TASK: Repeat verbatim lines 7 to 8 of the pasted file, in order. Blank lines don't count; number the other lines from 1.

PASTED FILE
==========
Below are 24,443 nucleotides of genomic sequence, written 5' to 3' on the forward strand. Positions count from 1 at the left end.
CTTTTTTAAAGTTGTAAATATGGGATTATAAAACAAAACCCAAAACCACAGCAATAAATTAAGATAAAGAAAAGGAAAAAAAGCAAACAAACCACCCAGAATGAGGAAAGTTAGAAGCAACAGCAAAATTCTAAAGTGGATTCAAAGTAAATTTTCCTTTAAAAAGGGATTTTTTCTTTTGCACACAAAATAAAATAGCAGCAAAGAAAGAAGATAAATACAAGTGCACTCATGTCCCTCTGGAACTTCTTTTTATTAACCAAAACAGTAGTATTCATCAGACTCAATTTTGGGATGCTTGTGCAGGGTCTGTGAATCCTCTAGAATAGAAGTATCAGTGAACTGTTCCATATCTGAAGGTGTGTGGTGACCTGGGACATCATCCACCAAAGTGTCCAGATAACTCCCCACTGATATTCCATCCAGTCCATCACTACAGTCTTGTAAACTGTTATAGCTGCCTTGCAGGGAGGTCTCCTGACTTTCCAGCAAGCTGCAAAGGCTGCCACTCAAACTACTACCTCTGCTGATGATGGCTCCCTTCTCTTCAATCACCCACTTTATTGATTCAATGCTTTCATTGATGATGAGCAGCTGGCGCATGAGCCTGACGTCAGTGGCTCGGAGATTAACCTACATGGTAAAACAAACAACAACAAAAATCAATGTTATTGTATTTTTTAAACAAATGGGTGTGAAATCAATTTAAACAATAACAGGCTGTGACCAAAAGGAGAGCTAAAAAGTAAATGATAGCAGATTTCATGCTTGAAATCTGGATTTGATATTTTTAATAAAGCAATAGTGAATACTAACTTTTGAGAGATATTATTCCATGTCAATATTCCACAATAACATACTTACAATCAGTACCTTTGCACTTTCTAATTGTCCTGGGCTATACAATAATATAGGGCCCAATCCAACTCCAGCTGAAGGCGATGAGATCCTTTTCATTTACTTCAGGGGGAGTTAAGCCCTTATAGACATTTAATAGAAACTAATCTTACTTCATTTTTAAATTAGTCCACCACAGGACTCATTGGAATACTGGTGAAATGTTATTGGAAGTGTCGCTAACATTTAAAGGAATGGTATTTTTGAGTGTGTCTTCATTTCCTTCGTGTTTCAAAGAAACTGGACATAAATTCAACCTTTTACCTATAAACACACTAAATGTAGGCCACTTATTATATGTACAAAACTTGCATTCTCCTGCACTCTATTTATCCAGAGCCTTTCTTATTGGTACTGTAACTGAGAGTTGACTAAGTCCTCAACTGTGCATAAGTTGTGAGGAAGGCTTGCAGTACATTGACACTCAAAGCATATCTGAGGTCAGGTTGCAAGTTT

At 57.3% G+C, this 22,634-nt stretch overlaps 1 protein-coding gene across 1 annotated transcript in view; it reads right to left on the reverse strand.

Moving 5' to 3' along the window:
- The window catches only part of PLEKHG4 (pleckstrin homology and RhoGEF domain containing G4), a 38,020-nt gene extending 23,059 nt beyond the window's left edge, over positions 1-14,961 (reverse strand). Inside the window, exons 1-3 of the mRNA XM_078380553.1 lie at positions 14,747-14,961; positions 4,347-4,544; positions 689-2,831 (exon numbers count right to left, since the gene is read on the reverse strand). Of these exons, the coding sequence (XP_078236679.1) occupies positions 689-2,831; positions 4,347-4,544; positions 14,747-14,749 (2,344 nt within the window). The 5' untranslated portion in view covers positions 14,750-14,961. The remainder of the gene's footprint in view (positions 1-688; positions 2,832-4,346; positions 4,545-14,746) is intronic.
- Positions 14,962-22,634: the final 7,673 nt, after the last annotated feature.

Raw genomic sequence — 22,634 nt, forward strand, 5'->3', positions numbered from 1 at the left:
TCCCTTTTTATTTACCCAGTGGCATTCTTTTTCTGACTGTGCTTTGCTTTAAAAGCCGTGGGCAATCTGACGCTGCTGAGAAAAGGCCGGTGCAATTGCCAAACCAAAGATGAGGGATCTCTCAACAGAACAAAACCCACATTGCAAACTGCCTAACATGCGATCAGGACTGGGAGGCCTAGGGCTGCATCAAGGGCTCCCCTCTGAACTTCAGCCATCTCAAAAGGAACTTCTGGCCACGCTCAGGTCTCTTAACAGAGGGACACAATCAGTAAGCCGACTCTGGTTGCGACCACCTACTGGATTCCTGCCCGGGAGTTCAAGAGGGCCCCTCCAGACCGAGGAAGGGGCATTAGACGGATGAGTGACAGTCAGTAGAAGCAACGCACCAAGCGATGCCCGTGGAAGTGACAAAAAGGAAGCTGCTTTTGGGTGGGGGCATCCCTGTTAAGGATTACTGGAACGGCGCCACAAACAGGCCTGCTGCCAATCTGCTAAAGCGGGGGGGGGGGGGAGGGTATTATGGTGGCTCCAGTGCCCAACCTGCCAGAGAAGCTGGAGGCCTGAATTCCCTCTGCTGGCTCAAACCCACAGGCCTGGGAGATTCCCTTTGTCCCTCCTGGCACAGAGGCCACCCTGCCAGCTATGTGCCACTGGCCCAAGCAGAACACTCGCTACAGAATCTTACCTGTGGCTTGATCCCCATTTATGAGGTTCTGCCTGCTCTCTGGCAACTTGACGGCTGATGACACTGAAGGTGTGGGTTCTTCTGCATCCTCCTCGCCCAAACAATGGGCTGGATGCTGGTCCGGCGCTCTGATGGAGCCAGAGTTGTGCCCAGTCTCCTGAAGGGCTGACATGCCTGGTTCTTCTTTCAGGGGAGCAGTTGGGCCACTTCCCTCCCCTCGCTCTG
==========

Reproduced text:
Raw genomic sequence — 22,634 nt, forward strand, 5'->3', positions numbered from 1 at the left:
TCCCTTTTTATTTACCCAGTGGCATTCTTTTTCTGACTGTGCTTTGCTTTAAAAGCCGTGGGCAATCTGACGCTGCTGAGAAAAGGCCGGTGCAATTGCCAAACCAAAGATGAGGGATCTCTCAACAGAACAAAACCCACATTGCAAACTGCCTAACATGCGATCAGGACTGGGAGGCCTAGGGCTGCATCAAGGGCTCCCCTCTGAACTTCAGCCATCTCAAAAGGAACTTCTGGCCACGCTCAGGTCTCTTAACAGAGGGACACAATCAGTAAGCCGACTCTGGTTGCGACCACCTACTGGATTCCTGCCCGGGAGTTCAAGAGGGCCCCTCCAGACCGAGGAAGGGGCATTAGACGGATGAGTGACAGTCAGTAGAAGCAACGCACCAAGCGATGCCCGTGGAAGTGACAAAAAGGAAGCTGCTTTTGGGTGGGGGCATCCCTGTTAAGGATTACTGGAACGGCGCCACAAACAGGCCTGCTGCCAATCTGCTAAAGCGGGGGGGGGGGGGAGGGTATTATGGTGGCTCCAGTGCCCAACCTGCCAGAGAAGCTGGAGGCCTGAATTCCCTCTGCTGGCTCAAACCCACAGGCCTGGGAGATTCCCTTTGTCCCTCCTGGCACAGAGGCCACCCTGCCAGCTATGTGCCACTGGCCCAAGCAGAACACTCGCTACAGAATCTTACCTGTGGCTTGATCCCCATTTATGAGGTTCTGCCTGCTCTCTGGCAACTTGACGGCTGATGACACTGAAGGTGTGGGTTCTTCTGCATCCTCCTCGCCCAAACAATGGGCTGGATGCTGGTCCGGCGCTCTGATGGAGCCAGAGTTGTGCCCAGTCTCCTGAAGGGCTGACATGCCTGGTTCTTCTTTCAGGGGAGCAGTTGGGCCACTTCCCTCCCCTCGCTCTG